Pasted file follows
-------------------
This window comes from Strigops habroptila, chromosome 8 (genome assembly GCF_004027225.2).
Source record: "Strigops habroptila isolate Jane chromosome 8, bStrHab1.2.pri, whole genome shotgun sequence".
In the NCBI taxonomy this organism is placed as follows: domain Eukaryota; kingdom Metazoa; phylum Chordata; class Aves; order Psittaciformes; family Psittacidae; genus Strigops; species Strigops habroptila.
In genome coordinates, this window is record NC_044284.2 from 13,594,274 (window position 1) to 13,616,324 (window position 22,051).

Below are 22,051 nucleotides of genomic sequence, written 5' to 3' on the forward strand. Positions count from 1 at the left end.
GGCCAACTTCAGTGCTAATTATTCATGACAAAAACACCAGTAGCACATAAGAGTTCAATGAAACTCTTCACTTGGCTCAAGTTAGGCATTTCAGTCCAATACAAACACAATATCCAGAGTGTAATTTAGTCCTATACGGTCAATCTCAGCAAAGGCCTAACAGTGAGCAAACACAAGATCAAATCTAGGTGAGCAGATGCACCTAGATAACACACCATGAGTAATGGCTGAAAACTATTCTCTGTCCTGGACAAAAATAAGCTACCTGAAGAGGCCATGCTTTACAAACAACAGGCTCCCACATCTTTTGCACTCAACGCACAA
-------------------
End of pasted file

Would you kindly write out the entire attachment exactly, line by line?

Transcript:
This window comes from Strigops habroptila, chromosome 8 (genome assembly GCF_004027225.2).
Source record: "Strigops habroptila isolate Jane chromosome 8, bStrHab1.2.pri, whole genome shotgun sequence".
In the NCBI taxonomy this organism is placed as follows: domain Eukaryota; kingdom Metazoa; phylum Chordata; class Aves; order Psittaciformes; family Psittacidae; genus Strigops; species Strigops habroptila.
In genome coordinates, this window is record NC_044284.2 from 13,594,274 (window position 1) to 13,616,324 (window position 22,051).

Below are 22,051 nucleotides of genomic sequence, written 5' to 3' on the forward strand. Positions count from 1 at the left end.
GGCCAACTTCAGTGCTAATTATTCATGACAAAAACACCAGTAGCACATAAGAGTTCAATGAAACTCTTCACTTGGCTCAAGTTAGGCATTTCAGTCCAATACAAACACAATATCCAGAGTGTAATTTAGTCCTATACGGTCAATCTCAGCAAAGGCCTAACAGTGAGCAAACACAAGATCAAATCTAGGTGAGCAGATGCACCTAGATAACACACCATGAGTAATGGCTGAAAACTATTCTCTGTCCTGGACAAAAATAAGCTACCTGAAGAGGCCATGCTTTACAAACAACAGGCTCCCACATCTTTTGCACTCAACGCACAA